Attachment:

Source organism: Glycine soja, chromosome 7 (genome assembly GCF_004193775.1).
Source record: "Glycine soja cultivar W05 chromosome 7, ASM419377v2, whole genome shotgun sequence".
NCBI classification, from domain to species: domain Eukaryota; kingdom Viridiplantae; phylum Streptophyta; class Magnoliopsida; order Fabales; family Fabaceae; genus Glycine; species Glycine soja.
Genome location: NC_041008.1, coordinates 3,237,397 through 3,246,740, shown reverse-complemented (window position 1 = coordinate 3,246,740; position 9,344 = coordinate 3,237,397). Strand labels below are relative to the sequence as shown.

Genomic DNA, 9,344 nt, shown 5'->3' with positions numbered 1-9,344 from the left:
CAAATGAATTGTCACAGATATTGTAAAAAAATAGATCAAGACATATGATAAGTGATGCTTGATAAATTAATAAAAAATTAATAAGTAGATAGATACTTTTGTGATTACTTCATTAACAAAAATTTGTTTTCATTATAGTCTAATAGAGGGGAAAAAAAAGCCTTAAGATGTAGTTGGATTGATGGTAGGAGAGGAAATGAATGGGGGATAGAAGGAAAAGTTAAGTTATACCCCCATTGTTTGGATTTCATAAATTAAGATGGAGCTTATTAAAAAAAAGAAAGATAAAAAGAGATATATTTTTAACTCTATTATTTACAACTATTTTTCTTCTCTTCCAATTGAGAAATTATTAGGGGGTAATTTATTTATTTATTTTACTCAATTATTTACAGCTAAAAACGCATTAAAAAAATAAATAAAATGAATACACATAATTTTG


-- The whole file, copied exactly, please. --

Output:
Source organism: Glycine soja, chromosome 7 (genome assembly GCF_004193775.1).
Source record: "Glycine soja cultivar W05 chromosome 7, ASM419377v2, whole genome shotgun sequence".
NCBI classification, from domain to species: domain Eukaryota; kingdom Viridiplantae; phylum Streptophyta; class Magnoliopsida; order Fabales; family Fabaceae; genus Glycine; species Glycine soja.
Genome location: NC_041008.1, coordinates 3,237,397 through 3,246,740, shown reverse-complemented (window position 1 = coordinate 3,246,740; position 9,344 = coordinate 3,237,397). Strand labels below are relative to the sequence as shown.

Genomic DNA, 9,344 nt, shown 5'->3' with positions numbered 1-9,344 from the left:
CAAATGAATTGTCACAGATATTGTAAAAAAATAGATCAAGACATATGATAAGTGATGCTTGATAAATTAATAAAAAATTAATAAGTAGATAGATACTTTTGTGATTACTTCATTAACAAAAATTTGTTTTCATTATAGTCTAATAGAGGGGAAAAAAAAGCCTTAAGATGTAGTTGGATTGATGGTAGGAGAGGAAATGAATGGGGGATAGAAGGAAAAGTTAAGTTATACCCCCATTGTTTGGATTTCATAAATTAAGATGGAGCTTATTAAAAAAAAGAAAGATAAAAAGAGATATATTTTTAACTCTATTATTTACAACTATTTTTCTTCTCTTCCAATTGAGAAATTATTAGGGGGTAATTTATTTATTTATTTTACTCAATTATTTACAGCTAAAAACGCATTAAAAAAATAAATAAAATGAATACACATAATTTTG